Are you talking about ECOA 1002.6?
1. National origin—immigration status. The applicant's immigration status and ties to the community (such as employment and continued residence in the area) could have a bearing on a creditor's ability to obtain repayment. Accordingly, the creditor may consider immigration status and differentiate, for example, between a noncitizen who is a long-time resident with permanent resident status and a noncitizen who is temporarily in this country on a student visa.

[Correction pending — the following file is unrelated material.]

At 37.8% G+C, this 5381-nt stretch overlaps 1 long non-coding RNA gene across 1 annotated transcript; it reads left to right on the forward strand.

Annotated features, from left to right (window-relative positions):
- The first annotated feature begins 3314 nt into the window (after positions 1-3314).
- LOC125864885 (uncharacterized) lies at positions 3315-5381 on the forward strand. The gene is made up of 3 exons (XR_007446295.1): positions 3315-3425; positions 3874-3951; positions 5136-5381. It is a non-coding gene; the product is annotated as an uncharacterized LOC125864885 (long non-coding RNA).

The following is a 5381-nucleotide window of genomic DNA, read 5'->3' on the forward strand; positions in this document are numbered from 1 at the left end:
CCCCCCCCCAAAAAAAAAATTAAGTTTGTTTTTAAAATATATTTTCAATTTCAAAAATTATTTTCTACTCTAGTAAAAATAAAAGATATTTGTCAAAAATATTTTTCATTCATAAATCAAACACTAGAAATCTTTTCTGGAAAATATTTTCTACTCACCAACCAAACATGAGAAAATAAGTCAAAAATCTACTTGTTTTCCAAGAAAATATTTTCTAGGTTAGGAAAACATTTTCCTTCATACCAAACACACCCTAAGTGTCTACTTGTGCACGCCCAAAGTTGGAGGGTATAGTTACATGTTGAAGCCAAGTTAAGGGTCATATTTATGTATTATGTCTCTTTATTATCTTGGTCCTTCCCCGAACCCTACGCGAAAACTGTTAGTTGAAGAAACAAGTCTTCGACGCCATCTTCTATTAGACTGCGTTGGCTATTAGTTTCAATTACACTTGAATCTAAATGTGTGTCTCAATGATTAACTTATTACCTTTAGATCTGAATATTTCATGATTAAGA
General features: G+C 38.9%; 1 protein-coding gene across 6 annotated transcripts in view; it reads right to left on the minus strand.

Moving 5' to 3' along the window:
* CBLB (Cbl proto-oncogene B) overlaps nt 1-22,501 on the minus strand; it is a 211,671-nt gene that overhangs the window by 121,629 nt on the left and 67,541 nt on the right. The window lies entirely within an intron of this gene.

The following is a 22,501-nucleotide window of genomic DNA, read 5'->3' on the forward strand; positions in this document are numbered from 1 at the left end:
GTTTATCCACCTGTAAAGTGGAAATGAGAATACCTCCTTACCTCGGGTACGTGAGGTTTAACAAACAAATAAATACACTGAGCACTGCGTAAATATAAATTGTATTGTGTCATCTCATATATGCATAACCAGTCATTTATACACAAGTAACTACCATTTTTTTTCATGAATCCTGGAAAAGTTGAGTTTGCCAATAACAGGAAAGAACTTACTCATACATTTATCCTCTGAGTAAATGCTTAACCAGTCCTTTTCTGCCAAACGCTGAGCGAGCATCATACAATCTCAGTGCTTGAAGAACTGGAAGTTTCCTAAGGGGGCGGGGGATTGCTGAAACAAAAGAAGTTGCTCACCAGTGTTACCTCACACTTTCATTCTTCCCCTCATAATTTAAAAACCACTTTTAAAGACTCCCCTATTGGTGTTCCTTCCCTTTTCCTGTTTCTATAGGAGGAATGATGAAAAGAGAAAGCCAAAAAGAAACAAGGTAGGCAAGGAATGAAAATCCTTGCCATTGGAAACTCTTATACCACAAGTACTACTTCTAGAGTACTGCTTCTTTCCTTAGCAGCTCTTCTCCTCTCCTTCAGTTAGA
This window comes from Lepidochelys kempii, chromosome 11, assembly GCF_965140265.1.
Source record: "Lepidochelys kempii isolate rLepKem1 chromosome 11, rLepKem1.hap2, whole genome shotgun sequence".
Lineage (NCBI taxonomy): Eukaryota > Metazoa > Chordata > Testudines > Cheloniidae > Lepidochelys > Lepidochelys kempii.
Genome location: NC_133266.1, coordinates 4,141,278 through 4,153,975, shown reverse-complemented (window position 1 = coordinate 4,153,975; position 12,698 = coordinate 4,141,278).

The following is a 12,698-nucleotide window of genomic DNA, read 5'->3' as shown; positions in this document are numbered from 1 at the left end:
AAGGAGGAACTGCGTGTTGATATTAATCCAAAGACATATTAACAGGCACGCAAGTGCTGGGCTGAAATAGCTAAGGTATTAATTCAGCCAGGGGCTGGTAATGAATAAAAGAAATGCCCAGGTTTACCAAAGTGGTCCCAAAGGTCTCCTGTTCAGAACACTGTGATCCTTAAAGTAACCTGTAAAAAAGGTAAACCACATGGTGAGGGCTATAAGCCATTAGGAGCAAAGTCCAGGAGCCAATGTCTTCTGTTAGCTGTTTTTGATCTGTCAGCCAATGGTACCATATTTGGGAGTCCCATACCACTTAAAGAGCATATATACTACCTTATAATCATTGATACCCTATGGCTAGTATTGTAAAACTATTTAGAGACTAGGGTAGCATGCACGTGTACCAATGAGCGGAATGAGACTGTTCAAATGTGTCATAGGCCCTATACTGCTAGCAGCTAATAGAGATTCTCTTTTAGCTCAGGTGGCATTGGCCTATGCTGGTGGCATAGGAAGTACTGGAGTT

2. National origin—citizenship. A denial of credit on the ground that an applicant is not a United States citizen is not per se discrimination based on national origin.
I would look at the collateral. It is not the (usual) intent to liquidate the collateral for repayment, so for collateral that the borrower has control over, it might be more of an issue than (e.g.) a loan secured by a CD held by the bank.
Integrity. With it, nothing else matters. Without it, nothing else matters.